In this chapter, we discuss a number of optical and opto-electronic device applications such as light-emitting diodes [LEDs], photovoltaic and photoconductive devices, field-effect optical modulator devices and all-optical modulator devices made from thiophenes. Following an introduction to the basic operating principles of each device, we will assess progress in the development of each type of device and focus on the underlying semiconductor physics issues.
The field of organic semiconductors, has existed for several decades. Molecular crystals of acenes, phthalocyanines, small molecules and metal-organic complexes such as Alq3 were studied because of their photoconductive and semiconducting properties and also as an approach to probe the optoelectronic properies of biological membranes. Small organic semiconductor molecules blended in polymer hosts have already found a major application in xerography. Recently, there has been renewed commercial interest and research activity into organic semiconductors with the development of conducting and semiconducting conjugated polymers. These offer scope for preparing large area conducting films for lightweight conductors, electromagnetic shielding and large area semiconducting films for displays, solar cells and transistor arrays.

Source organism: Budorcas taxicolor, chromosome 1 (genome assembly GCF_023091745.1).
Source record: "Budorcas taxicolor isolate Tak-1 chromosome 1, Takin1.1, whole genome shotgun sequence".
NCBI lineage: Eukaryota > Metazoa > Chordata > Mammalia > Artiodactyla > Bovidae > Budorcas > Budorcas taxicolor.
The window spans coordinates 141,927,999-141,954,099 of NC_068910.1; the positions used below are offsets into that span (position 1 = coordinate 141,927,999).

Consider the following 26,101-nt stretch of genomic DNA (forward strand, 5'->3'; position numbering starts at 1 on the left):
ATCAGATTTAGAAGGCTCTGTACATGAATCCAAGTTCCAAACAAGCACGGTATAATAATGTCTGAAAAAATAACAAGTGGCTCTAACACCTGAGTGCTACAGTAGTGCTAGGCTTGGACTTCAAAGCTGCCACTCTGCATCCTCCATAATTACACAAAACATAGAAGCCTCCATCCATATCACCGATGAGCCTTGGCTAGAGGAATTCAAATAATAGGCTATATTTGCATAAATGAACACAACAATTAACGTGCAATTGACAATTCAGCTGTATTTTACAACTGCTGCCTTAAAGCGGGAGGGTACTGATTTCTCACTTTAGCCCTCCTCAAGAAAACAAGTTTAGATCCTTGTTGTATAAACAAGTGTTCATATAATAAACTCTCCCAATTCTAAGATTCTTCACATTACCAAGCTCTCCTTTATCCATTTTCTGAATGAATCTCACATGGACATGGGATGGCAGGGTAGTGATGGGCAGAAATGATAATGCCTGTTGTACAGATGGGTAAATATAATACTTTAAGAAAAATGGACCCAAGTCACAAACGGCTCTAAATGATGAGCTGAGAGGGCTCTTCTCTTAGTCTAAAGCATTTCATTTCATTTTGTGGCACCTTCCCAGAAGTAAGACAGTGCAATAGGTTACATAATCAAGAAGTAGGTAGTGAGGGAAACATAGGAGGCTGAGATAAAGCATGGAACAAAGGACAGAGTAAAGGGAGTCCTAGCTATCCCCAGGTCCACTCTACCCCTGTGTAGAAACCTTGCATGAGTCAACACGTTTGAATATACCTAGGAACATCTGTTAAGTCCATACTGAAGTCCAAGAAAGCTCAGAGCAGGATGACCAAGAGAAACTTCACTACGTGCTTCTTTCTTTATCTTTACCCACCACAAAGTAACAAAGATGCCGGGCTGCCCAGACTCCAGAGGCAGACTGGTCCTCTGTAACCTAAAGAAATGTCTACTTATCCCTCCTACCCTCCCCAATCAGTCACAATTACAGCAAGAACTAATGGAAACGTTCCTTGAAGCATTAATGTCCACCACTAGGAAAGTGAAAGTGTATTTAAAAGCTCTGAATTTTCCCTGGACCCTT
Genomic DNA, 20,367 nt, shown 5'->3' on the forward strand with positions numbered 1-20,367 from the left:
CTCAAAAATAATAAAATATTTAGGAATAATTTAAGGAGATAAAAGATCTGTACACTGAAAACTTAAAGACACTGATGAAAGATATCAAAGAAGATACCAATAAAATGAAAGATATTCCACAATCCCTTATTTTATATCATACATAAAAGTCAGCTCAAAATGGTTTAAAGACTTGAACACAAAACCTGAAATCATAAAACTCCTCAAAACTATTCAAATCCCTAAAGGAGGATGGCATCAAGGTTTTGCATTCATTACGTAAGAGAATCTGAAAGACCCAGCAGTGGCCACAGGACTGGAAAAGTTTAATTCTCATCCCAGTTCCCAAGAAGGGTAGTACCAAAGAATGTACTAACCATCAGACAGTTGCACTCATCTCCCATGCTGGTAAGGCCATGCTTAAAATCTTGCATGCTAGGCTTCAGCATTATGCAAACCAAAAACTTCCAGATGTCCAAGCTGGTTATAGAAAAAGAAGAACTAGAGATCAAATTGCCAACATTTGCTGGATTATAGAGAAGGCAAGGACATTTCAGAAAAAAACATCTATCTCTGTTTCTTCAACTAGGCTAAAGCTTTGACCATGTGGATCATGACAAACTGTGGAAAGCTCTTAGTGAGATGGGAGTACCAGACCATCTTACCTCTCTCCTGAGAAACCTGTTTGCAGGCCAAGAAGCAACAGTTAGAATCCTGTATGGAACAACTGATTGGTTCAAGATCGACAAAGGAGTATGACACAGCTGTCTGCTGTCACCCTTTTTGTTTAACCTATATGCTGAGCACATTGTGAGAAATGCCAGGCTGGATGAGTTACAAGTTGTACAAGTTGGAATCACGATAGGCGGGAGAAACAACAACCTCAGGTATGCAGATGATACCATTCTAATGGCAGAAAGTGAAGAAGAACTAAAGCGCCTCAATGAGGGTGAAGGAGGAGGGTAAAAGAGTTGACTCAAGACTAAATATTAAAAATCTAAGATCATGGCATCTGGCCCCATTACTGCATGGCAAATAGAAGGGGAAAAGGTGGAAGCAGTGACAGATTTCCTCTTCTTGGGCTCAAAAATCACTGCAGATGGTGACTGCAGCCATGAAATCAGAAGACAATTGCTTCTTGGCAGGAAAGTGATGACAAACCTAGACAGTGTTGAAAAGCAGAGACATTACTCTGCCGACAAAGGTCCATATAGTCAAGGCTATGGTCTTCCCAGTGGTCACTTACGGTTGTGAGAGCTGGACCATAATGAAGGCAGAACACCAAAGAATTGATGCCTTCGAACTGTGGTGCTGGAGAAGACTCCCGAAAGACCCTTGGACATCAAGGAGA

Since this book deals with thiophenes, we will not dwell on the more established small molecular organic semiconductors but will focus on oligo(thiophene)s and poly(thiophene)s. Oligo(thiophene)s can be viewed both as materials with great potentialfor devices, partly because of their high field-effect mobilities, and also as finite model systems for the poly(thiophene)s.
Mark Harrison email@example.com, Marburg, February 11, 1999